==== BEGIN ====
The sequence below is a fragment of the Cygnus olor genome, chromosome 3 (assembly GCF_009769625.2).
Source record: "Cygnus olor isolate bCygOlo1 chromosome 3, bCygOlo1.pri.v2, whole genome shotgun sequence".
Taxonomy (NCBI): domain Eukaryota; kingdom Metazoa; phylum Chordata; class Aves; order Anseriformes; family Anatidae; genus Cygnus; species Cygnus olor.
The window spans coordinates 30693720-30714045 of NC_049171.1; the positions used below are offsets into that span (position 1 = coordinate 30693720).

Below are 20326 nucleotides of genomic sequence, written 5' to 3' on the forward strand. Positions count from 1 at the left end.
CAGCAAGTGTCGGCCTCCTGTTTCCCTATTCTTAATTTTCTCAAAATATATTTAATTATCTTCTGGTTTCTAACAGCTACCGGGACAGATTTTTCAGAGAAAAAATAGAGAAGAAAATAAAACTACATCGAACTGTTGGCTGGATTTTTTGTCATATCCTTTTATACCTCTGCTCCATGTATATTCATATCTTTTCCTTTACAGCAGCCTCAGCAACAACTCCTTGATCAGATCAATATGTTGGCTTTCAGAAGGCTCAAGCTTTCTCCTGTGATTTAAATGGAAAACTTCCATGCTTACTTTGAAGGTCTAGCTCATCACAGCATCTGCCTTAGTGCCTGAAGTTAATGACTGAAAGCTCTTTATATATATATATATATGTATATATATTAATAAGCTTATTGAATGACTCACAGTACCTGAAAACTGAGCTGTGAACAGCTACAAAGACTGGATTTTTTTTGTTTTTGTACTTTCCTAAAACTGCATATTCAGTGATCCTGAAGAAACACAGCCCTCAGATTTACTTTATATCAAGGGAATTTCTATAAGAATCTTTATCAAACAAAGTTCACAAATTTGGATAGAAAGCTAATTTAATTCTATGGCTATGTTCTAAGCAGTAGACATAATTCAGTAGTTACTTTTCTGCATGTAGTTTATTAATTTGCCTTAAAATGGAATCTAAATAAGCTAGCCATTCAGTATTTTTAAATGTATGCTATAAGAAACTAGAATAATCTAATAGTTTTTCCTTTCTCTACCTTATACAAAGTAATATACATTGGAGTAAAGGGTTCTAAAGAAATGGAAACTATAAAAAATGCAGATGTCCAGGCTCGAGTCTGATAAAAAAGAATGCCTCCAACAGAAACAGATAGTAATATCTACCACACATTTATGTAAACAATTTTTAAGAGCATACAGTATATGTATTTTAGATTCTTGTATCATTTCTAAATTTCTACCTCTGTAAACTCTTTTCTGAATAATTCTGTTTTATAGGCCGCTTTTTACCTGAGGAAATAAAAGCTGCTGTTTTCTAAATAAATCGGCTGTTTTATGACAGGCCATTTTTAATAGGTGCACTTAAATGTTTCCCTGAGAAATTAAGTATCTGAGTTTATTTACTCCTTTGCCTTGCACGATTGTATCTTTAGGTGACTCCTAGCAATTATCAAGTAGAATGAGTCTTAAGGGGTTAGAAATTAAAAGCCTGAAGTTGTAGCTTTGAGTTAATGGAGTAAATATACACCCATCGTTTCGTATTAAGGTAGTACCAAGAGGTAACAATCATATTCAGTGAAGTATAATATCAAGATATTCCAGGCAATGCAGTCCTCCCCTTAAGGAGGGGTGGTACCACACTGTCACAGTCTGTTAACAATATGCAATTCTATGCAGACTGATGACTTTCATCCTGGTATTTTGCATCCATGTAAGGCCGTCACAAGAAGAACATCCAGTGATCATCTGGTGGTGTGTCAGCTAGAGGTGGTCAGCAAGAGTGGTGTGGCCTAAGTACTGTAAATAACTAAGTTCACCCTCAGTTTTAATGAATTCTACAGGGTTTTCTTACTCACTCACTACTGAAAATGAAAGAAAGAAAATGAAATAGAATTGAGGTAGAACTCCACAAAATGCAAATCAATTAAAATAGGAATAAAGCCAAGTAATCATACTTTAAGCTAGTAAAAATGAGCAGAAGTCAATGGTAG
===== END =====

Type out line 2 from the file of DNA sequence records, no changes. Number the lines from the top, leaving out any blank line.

Source record: "Cygnus olor isolate bCygOlo1 chromosome 3, bCygOlo1.pri.v2, whole genome shotgun sequence".